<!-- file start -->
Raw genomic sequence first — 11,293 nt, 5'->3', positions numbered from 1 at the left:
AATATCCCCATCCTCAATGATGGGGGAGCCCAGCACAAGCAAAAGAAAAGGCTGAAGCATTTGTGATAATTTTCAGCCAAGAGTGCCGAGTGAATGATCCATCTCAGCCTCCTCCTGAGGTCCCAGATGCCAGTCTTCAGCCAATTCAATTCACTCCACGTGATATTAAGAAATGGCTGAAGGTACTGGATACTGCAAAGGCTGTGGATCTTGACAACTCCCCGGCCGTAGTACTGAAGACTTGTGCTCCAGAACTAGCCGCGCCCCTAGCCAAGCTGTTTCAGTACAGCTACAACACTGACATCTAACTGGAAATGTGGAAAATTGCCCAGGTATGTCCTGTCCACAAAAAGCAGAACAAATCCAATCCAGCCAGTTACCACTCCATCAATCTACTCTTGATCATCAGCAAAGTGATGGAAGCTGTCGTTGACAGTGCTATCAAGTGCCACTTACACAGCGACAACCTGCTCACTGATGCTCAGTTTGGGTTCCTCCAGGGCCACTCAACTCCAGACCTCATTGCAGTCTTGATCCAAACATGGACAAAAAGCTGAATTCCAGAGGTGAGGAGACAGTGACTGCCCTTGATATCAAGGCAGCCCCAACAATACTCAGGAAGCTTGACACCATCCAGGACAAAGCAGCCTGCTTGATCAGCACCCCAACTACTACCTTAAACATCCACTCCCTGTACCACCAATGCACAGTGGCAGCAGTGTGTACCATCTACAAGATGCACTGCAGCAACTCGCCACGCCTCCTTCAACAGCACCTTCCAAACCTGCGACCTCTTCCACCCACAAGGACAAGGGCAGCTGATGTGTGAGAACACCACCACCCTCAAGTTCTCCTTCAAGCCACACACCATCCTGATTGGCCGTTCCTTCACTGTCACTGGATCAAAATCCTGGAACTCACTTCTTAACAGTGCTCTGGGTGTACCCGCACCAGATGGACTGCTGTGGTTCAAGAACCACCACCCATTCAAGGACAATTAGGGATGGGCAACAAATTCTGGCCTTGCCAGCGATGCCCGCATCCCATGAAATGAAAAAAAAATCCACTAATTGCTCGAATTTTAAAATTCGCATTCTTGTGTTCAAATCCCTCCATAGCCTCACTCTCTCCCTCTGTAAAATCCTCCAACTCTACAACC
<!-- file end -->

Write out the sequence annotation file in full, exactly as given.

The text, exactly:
Raw genomic sequence first — 11,293 nt, 5'->3', positions numbered from 1 at the left:
AATATCCCCATCCTCAATGATGGGGGAGCCCAGCACAAGCAAAAGAAAAGGCTGAAGCATTTGTGATAATTTTCAGCCAAGAGTGCCGAGTGAATGATCCATCTCAGCCTCCTCCTGAGGTCCCAGATGCCAGTCTTCAGCCAATTCAATTCACTCCACGTGATATTAAGAAATGGCTGAAGGTACTGGATACTGCAAAGGCTGTGGATCTTGACAACTCCCCGGCCGTAGTACTGAAGACTTGTGCTCCAGAACTAGCCGCGCCCCTAGCCAAGCTGTTTCAGTACAGCTACAACACTGACATCTAACTGGAAATGTGGAAAATTGCCCAGGTATGTCCTGTCCACAAAAAGCAGAACAAATCCAATCCAGCCAGTTACCACTCCATCAATCTACTCTTGATCATCAGCAAAGTGATGGAAGCTGTCGTTGACAGTGCTATCAAGTGCCACTTACACAGCGACAACCTGCTCACTGATGCTCAGTTTGGGTTCCTCCAGGGCCACTCAACTCCAGACCTCATTGCAGTCTTGATCCAAACATGGACAAAAAGCTGAATTCCAGAGGTGAGGAGACAGTGACTGCCCTTGATATCAAGGCAGCCCCAACAATACTCAGGAAGCTTGACACCATCCAGGACAAAGCAGCCTGCTTGATCAGCACCCCAACTACTACCTTAAACATCCACTCCCTGTACCACCAATGCACAGTGGCAGCAGTGTGTACCATCTACAAGATGCACTGCAGCAACTCGCCACGCCTCCTTCAACAGCACCTTCCAAACCTGCGACCTCTTCCACCCACAAGGACAAGGGCAGCTGATGTGTGAGAACACCACCACCCTCAAGTTCTCCTTCAAGCCACACACCATCCTGATTGGCCGTTCCTTCACTGTCACTGGATCAAAATCCTGGAACTCACTTCTTAACAGTGCTCTGGGTGTACCCGCACCAGATGGACTGCTGTGGTTCAAGAACCACCACCCATTCAAGGACAATTAGGGATGGGCAACAAATTCTGGCCTTGCCAGCGATGCCCGCATCCCATGAAATGAAAAAAAAATCCACTAATTGCTCGAATTTTAAAATTCGCATTCTTGTGTTCAAATCCCTCCATAGCCTCACTCTCTCCCTCTGTAAAATCCTCCAACTCTACAACC